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Why Gremlins is the best Christmas film

I don’t like mince pies. There. I said it. But it feels like it should be said standing up, in a circle of similarly afflicted people who all nod and know the feeling. It’s a revelation that often brings tutting, shaking heads and questions, as though disliking a spicy preserve in pastry is an affront to Christmas itself. You might ask what this has to do with Joe Dante’s 1984 film, Gremlins. Well lately, that same reaction that can also be encountered when I tell people Gremlins is my favourite Christmas film.

I love Christmas. Watch Muppet Christmas Carol with warm mulled wine, be my guest. There are plenty of reasons to enjoy these ‘most loved’ classics. Yet, there is comfortable predictability in tradition, like already knowing what a wrapped present is by only the slightest of shakes. Gremlins however is a gift that keeps you guessing, all the familiar Christmas ingredients are in the mix but unlike its conventional peers, the result is uniquely different.

‘What about Die Hard?’ I hear you cry. Well, it’s obviously a great film and another notable outlier, but for me it doesn’t embrace festive motifs quite in the same way. Gremlins is a film that subverts the clichés, self reverentially poking fun at the cheerful expectations. It’s dark and chaotic but still manages to be hilarious festive fun.

For those who question Gremlins inclusion as a Christmas film, unwrap the plot and you will find a yuletide gift at its centre, a ‘cute’ Mogwi called Gizmo who, it turns out comes with a few rules. Keep him away from bright lights, never get him wet and certainly don’t feed him after midnight. When Billy (Zach Galligan) accidentally spills water on Gizmo he strangely multiplies but these new Mogwi are different, more mischievous. Later, as they trick Billy into being fed after midnight their transformation into reptilian like Gremlins is complete.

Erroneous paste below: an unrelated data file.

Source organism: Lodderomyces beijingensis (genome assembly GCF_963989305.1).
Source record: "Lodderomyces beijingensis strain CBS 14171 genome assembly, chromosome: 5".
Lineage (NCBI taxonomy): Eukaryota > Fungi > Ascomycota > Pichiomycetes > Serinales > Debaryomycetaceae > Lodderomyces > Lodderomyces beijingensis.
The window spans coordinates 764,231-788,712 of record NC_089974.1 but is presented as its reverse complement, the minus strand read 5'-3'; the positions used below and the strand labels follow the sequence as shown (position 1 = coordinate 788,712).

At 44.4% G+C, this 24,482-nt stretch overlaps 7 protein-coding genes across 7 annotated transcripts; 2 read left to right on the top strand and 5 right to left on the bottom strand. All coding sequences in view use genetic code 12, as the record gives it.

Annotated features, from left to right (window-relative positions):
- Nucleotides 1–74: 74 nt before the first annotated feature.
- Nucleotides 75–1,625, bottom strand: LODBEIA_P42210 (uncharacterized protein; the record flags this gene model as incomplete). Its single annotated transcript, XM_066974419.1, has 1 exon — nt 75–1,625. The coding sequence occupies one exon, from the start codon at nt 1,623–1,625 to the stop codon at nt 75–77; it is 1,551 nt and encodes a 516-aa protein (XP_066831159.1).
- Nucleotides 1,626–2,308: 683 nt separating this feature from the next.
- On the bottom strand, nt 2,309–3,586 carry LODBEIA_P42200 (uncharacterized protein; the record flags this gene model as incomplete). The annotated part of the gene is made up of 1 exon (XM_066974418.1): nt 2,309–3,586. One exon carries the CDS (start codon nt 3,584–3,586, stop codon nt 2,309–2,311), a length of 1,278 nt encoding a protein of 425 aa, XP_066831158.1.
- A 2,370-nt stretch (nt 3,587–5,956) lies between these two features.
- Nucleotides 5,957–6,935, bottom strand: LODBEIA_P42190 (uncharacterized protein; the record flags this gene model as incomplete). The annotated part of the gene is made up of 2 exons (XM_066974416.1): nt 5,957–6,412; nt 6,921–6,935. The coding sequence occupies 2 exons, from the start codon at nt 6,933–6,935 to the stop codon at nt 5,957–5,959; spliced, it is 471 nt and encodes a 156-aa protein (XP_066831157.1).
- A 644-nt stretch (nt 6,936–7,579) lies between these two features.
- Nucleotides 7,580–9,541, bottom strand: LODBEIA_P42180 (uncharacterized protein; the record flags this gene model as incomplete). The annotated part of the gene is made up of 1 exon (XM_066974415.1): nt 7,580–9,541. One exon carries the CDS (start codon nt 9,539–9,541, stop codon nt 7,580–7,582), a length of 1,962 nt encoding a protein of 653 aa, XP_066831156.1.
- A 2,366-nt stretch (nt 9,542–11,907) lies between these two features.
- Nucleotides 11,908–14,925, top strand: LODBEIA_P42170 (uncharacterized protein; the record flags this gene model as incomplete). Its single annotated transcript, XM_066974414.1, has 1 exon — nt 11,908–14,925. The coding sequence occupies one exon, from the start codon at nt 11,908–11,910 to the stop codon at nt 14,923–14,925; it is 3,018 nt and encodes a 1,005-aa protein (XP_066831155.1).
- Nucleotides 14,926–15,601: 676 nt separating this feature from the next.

The location (Kingston Falls) where all this takes place couldn’t be more festive. A small town enveloped in Christmas, a picture postcard vision of the season. Blanketed in snow there are trees for sale while the soundtrack blasts out “Christmas (Baby Please Come Home)”. It creates a timeless feel and this idealised view evokes It’s a Wonderful Life. The similarities are pretty clear and intentional (if it looks familiar in another way it was shot on the same backlot as Back To The Future) Essentially the films beginning is pretty much what you expect from a film produced by Steven Spielberg and written by Christopher Columbus.

Some of the characters are clear archetypes. Mrs Deagle (Polly Holliday) especially, is a villain straight out of a Charles Dickens book, a landlord who is mean spirited at the holidays, sound familiar? As the plot unfolds and the chaos ensues it becomes clear that Gremlins is anything but conventional. Like Dickens, does Mrs Deagle find redemption through invoking the past and changing her ways? Nope she meets her demise on end of a sped up stair lift. It’s this sort of unpredictable surprise that makes the film.